"Where an architect is employed generally to draw the plans and specifications for a building of a given style and dimensions, he may recover for his services upon a compliance with the terms of his employment even though the building planned is one which the employer cannot erect at the place at which it was his purpose to erect it, but if the architect knows the place where it is intended to erect the building he must know the building restrictions of that particular place and must draw the plans and specifications accordingly or else forfeit his right of recovery for his services. So, the architect cannot recover for his plans and specifications where the building, if erected in accordance with them, would violate the building ordinances of the place at which it is to be erected unless he has been directed by the owner to so prepare them."

6 C.J.S. Architects § 31 (1975) (emphasis added). See Nave v. McGrane, (1910) 19 Idaho 111, 113 P. 82; Bott v. Moser, (1940) 175 Va. 11, 7 S.E.2d 217; Bebb v. Jordan, (1920) 111 Wash. 73, 189 P. 553.

The trial court found:

"2. That plaintiff submitted drawings and that a representative of Greenhaven, namely Mr. Goldsmith, having observed said drawings, requested that alterations be made designing a building not requiring a second exit from the top floor; that said request was complied with and a second set or final plans were submitted to Mr. Goldsmith."

There is evidence in the record to support the trial court's finding Hutchcraft's original plans conformed to the Fire Marshall's Code, i.e., the plans called for two remote exits from the top floor, and that Goldsmith *286 requested the plans be changed to provide only one exit. Therefore, Hutchcraft did not have a duty to draw plans conforming to the Fire Marshall's Code because it modified the plans at Goldsmith's request and direction.

However, although Hutchcraft did not have a duty to provide conforming plans, it was bound to perform with reasonable care the duties for which it contracted, Seiler v. Levitz Furniture Co., (1976) Del., 367 A.2d 999, and is liable for failing to exercise professional skill and reasonable care in preparing plans and specifications according to its contract. Smith v. Goff, (1958) Okl., 325 P.2d 1061. See generally, 6 C.J.S. Architects § 27. Cf. Lukowski v. Vecta Educational Corp., (1980) Ind. App., 401 N.E.2d 781 (if architect owed duty to prepare plans and specifications with degree of competence ordinarily exercised in like circumstances by reputable members of the profession, then evidence was insufficient to support finding of breach).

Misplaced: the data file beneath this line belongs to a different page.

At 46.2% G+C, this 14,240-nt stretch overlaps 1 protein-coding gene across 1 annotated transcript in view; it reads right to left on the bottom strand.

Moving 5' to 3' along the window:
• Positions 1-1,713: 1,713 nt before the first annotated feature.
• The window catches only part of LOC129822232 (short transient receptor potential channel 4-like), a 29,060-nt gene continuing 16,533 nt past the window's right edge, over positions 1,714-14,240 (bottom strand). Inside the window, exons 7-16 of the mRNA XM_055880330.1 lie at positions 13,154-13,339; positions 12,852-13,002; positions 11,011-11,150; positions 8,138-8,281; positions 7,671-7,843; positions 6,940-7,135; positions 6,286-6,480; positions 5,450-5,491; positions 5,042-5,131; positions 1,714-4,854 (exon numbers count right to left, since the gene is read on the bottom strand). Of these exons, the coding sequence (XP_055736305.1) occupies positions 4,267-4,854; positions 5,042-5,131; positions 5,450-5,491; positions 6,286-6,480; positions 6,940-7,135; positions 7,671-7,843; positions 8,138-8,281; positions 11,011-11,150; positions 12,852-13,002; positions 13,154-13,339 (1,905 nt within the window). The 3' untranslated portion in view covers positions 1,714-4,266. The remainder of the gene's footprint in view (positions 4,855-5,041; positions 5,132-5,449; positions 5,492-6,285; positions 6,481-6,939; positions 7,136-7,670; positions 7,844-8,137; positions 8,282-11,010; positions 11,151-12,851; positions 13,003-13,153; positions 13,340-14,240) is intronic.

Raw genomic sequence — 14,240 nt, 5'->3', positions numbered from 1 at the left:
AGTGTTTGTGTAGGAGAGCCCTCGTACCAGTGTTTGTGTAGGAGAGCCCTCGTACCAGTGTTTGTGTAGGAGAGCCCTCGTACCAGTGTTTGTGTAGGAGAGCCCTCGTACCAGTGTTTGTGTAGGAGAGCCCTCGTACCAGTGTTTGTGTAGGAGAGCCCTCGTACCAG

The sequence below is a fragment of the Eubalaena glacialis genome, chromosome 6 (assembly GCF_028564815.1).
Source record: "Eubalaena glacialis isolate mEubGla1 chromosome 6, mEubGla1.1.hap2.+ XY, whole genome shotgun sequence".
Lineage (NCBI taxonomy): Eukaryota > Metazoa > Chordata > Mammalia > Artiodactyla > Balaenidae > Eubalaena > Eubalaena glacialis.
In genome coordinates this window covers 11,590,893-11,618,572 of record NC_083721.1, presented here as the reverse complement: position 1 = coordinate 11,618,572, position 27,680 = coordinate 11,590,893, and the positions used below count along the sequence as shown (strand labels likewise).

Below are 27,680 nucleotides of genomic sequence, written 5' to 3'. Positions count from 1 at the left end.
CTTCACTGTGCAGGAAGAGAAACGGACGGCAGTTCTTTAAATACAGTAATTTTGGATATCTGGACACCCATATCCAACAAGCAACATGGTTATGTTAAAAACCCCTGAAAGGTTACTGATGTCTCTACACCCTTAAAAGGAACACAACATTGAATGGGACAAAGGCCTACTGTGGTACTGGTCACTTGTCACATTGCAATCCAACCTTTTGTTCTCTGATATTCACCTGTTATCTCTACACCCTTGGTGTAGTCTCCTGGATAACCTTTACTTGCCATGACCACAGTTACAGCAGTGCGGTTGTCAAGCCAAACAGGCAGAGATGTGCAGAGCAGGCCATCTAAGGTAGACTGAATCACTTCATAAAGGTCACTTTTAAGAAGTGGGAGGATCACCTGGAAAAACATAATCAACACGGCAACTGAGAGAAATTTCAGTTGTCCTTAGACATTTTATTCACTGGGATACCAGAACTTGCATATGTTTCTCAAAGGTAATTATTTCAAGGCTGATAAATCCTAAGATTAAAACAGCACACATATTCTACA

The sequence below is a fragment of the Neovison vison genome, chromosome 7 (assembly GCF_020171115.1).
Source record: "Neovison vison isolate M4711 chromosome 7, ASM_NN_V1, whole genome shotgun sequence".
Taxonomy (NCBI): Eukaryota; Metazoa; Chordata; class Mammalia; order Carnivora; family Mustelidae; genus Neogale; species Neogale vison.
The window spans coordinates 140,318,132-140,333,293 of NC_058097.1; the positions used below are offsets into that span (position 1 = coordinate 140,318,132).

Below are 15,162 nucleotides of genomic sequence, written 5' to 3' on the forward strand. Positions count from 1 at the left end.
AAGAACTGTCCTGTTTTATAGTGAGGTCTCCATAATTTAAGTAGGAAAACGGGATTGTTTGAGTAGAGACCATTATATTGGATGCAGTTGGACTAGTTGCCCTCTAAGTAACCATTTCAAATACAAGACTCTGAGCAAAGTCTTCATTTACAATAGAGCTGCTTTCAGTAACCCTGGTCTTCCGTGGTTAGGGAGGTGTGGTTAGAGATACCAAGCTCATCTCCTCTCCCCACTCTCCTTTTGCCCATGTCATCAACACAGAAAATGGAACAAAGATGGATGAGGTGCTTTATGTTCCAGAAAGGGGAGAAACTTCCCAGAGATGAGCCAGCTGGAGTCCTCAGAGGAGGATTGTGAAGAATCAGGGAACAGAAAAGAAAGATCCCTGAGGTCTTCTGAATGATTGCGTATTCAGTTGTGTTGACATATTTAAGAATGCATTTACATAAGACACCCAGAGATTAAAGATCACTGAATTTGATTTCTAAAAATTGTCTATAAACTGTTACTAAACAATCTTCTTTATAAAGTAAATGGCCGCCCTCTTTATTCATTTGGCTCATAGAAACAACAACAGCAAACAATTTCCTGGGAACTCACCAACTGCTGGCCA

On this issue the trial court found:

"3. That Mr. Goldsmith, being a representative of Greenhaven and being a contractor and knowledgeable in the construction of buildings and in the requirements of the codes of the State of Indiana, did endeavor to commence construction of said building, full well and knowing that said plans were not in conformity with the code and that thereafter the plaintiff acted in due course as an architect, working with the defendant, Greenhaven, and the other defendants, in attempting to secure variances and that at some point the defendant notified plaintiff that the project was to be aborted and that thereafter the plaintiff rendered no further service until June."